MERCER-FILLET
A relatively new addition to the world of fish blades, Mercer Sport released their product line to the angling public last summer, with apologies to our local bluefish.

It’s All In The Steel

The ability of a fillet knife or any of its siblings like breaking or boning knives to hold a durable edge for an extended slicing and dicing session with your catch of the day rests in the quality of the steel. That same steel will determine how easily you can restore that sharp edge when the initial hone has been lost due to the knife’s interaction with scales, skin, flesh and bone.  Dexter has long been one of the biggest names in both commercial and sportfishing circles, as well as in the culinary world, and the fact that the majority of professional captains, mates and seafood processors that I’ve come across prefer Dexter knives speaks volumes to their quality, variety of products and well-deserved reputation. “Dexter has been around since 1818 and in those 206 years we have learned how to produce the best steel alloys that can both hold an edge and also stand up to continued use over the long haul, especially in the saltwater environment,” Abissi said, adding “Since all of the knives in the Dexter Outdoors lineup are made in the USA, it makes sense that we use USA-manufactured steel in our cutlery.”

“The proprietary Dexsteel used in our Dextreme line and the other steel alloys used in our Dexter Outdoors products is made in Ohio and is a special alloy blend of high-carbon and stain-free steel,” said Abissi, adding “For our classic ‘old school’ wood-handled fillet knives, the steel formula is slightly different and has a higher percentage of carbon steel that requires the owner to clean and oil it on occasion to keep it looking good.” Abissi said these types of knives are preferred by many of the old-timers because of the feel of the handle, the flex and length of the blade, and the ability of the knife to be honed to an extremely sharp edge.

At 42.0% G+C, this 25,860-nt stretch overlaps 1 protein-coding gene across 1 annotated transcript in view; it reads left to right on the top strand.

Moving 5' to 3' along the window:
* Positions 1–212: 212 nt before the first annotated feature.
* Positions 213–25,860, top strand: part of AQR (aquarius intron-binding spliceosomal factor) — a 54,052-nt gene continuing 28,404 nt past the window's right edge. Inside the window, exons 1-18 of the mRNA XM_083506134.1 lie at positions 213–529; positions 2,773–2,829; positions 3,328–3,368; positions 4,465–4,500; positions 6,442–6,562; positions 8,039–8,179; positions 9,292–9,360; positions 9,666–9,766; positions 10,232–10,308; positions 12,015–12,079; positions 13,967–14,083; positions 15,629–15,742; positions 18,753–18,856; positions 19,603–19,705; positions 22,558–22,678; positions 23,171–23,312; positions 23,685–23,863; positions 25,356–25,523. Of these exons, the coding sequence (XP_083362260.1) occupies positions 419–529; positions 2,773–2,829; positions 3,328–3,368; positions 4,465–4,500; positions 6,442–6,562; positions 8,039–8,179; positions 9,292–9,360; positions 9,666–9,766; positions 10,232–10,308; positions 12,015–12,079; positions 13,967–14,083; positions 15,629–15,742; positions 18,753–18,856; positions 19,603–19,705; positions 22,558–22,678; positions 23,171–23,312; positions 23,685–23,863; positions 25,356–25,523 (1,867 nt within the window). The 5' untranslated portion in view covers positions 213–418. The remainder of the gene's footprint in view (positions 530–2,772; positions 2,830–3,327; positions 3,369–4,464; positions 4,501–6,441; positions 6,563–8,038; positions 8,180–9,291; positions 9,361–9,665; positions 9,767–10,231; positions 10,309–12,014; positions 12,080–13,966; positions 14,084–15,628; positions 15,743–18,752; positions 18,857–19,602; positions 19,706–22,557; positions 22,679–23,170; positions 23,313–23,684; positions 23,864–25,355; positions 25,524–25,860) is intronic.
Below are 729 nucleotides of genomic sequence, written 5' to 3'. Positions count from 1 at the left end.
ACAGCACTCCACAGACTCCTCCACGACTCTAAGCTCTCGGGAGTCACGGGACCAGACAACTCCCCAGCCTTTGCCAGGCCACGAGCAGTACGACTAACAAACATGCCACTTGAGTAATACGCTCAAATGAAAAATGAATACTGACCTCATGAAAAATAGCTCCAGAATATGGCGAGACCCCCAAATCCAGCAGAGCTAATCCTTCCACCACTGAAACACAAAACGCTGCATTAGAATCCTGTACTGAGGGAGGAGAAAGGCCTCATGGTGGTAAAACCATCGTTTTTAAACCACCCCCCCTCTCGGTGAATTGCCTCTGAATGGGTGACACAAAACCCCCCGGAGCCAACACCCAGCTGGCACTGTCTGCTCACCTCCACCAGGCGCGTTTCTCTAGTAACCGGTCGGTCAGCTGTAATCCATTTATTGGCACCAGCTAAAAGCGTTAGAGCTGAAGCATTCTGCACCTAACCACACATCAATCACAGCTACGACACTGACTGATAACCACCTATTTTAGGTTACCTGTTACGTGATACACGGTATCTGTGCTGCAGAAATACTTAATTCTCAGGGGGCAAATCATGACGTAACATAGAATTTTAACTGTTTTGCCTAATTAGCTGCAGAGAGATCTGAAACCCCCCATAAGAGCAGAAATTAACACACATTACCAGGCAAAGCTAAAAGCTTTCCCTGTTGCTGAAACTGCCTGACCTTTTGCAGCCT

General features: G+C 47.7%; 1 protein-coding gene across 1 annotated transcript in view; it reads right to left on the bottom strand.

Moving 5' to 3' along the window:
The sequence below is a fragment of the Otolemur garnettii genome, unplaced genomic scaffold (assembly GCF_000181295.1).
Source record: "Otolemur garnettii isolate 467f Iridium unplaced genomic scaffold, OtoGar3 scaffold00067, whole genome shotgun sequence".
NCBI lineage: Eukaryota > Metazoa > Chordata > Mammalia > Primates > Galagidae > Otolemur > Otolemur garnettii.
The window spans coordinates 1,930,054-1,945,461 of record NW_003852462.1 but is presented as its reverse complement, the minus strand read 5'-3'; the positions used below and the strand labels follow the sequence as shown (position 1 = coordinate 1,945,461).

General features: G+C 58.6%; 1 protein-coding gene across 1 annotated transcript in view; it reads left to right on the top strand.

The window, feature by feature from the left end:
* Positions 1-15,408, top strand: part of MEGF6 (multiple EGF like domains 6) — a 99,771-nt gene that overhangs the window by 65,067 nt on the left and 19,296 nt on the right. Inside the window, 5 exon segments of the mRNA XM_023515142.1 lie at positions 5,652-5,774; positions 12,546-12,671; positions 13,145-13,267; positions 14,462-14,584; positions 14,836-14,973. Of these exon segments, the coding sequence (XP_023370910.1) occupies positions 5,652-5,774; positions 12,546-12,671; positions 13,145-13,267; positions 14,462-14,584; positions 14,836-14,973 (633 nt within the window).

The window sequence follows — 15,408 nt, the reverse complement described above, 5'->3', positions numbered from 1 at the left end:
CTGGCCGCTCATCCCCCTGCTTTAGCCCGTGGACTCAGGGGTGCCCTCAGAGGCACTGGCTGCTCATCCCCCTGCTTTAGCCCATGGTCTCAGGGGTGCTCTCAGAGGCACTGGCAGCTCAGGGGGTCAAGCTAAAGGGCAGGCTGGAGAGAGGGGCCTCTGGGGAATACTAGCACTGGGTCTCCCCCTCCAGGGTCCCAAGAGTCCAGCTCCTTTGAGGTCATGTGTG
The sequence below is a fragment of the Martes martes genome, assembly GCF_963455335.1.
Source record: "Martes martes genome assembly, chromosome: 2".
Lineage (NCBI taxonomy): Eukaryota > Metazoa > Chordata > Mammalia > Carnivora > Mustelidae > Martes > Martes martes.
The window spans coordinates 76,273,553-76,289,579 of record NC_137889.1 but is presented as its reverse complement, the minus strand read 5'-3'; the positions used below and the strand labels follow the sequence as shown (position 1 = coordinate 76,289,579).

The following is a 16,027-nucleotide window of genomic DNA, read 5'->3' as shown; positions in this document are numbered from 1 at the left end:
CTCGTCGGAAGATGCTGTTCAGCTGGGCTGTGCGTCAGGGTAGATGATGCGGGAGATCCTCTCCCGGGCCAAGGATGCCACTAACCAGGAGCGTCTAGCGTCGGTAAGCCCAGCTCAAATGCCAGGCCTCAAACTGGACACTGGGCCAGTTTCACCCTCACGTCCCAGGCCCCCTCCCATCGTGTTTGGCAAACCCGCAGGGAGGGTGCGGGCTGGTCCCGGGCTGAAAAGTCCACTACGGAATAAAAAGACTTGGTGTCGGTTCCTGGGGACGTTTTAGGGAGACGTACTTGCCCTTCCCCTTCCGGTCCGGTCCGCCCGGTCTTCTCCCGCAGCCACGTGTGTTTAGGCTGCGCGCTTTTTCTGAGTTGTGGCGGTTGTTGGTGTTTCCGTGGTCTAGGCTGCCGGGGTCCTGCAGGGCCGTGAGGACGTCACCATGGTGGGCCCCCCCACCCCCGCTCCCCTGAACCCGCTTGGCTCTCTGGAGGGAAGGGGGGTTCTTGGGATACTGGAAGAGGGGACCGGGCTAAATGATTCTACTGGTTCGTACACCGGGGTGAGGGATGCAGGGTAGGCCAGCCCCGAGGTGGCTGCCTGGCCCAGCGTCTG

Since I’ve also been using Penn fillet and utility knives on my boat for the last few seasons, I reached out to their spokesperson Michelle Gandola about the type of steel used in their construction. “Penn prioritizes three crucial characteristics in their fillet knives, sharpness, edge retention and saltwater durability,” Gandola said, adding “Balancing these attributes is often challenging, as achieving an ultra-sharp edge can compromise durability and flexibility.”  Gandola said Penn knives are made from German stainless steel, known for durability and corrosion resistance, with a black Nickel Titanium exterior finish. This unique alloy not only enhances flexibility and metal memory, but also boosts corrosion resistance, ensuring that the blade maintains its sharpness and shape even in harsh saltwater conditions.

bubba
To speed up time at the cleaning station, Bubba’s Lithium Ion Cordless Electric Fillet Knife boasts an ergonomically handle design with engineered ventilation to maximize motor transmission output for increased torque while cutting.